At other times, Andreea removes herself, staying with friends or neighbors, trying her best not to share space with these shadows of people. The camera doesn't follow her to these havens, but it does find her again at school, where her counselor wonders where she's been and encourages her not to leave Toto alone. Andreea hangs her head, quiet, in close-up. Her distress fills the frame: how can she take care of herself and her brother at the same time?
The film makes clear that the school offers respite, in math tutoring and counseling sessions, in dance classes and stage performances (one where Toto is especially adept, cheered by his peers and teachers). You see the kids responding, tentatively and also warmly, moved by the attention of adults, by their embraces as well as their instruction. If, in one tight frame, Andreea might worry that she's let her brother down or somehow repeated her mother's abandonment, in a next scene, she brings him in to her bedroom and they make faces for her camera, as he pokes at her lips and laughs.
The film underscores their youthful energy and hope, watching them as they make their way along sidewalks or find joy in playing in a new, white snowfall that fills the yard outside their building. Inside, the space is closer, the dim light more confining. That space is shaped by absences, not only Petre's but also Ana's, who is also sent to jail for selling drugs. When Ana is picked up, the camera follows a squad of police officers crashing the door. On her court date, the camera rides with her in a police van, watching from behind her.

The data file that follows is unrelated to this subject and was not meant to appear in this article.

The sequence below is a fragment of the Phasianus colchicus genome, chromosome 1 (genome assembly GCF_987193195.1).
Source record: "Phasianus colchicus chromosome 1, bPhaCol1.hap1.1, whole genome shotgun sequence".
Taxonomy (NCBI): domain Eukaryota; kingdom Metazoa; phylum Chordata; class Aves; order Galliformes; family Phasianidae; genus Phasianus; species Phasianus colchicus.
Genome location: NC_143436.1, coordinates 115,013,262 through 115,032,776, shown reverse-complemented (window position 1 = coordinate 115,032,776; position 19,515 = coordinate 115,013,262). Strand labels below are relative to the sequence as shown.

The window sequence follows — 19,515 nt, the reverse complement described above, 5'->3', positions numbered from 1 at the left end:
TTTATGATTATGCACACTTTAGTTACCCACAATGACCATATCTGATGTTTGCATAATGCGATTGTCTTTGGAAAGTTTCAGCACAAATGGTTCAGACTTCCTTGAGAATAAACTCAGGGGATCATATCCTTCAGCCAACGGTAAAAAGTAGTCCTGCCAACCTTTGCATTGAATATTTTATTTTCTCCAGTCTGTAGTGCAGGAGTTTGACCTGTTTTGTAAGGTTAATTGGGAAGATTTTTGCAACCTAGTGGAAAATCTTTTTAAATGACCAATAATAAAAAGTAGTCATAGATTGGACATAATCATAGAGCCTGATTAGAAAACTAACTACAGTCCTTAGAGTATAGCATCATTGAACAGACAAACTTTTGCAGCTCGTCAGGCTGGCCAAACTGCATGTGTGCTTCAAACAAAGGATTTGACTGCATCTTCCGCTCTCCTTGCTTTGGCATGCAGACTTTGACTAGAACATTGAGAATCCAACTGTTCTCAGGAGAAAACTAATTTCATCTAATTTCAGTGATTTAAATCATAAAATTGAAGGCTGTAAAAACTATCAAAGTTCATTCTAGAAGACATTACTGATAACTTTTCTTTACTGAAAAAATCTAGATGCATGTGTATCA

These images suggest isolation and non-options. In the courtroom, you see Ana, still a teenager herself, wearing a purple track jacket, her long hair pulled into a ponytail. The camera keeps back, showing the brown wood of the benches and pews, the black robes of the lawyers and judge, the distance between Ana and the system that cannot help her. Andreea sits in the back, small in the frame, her face simultaneously hinting at her resignation and also her strength.
Late in the film, after Andreea and Toto have moved to an orphanage to wait for some kind of change in their circumstance, Ana is released and returns to their apartment. Andreea takes responsibility not only for Toto but also for the film, bringing the camera with her when she visits Ana, the frame hovering at a distance, at the doorway, while Ana rationalizes her druggy haze and rejects her sister's entreaties. "You two ran away and left me in this mess," she accuses. "I waited here and cried my eyes out." Andreea sees more clearly but can't offer a good answer, either. "We didn't leave you behind," she says.
You might see in Toto and His Sisters that all the kids feel left behind. But as they engage in this filmmaking process, as they share their lives with one another and with Nanău and with you, their possibilities loom larger than their losses. And even if they're unable to find solace with and in Petre, they discover community and compassion in art, in self-expression, in each other.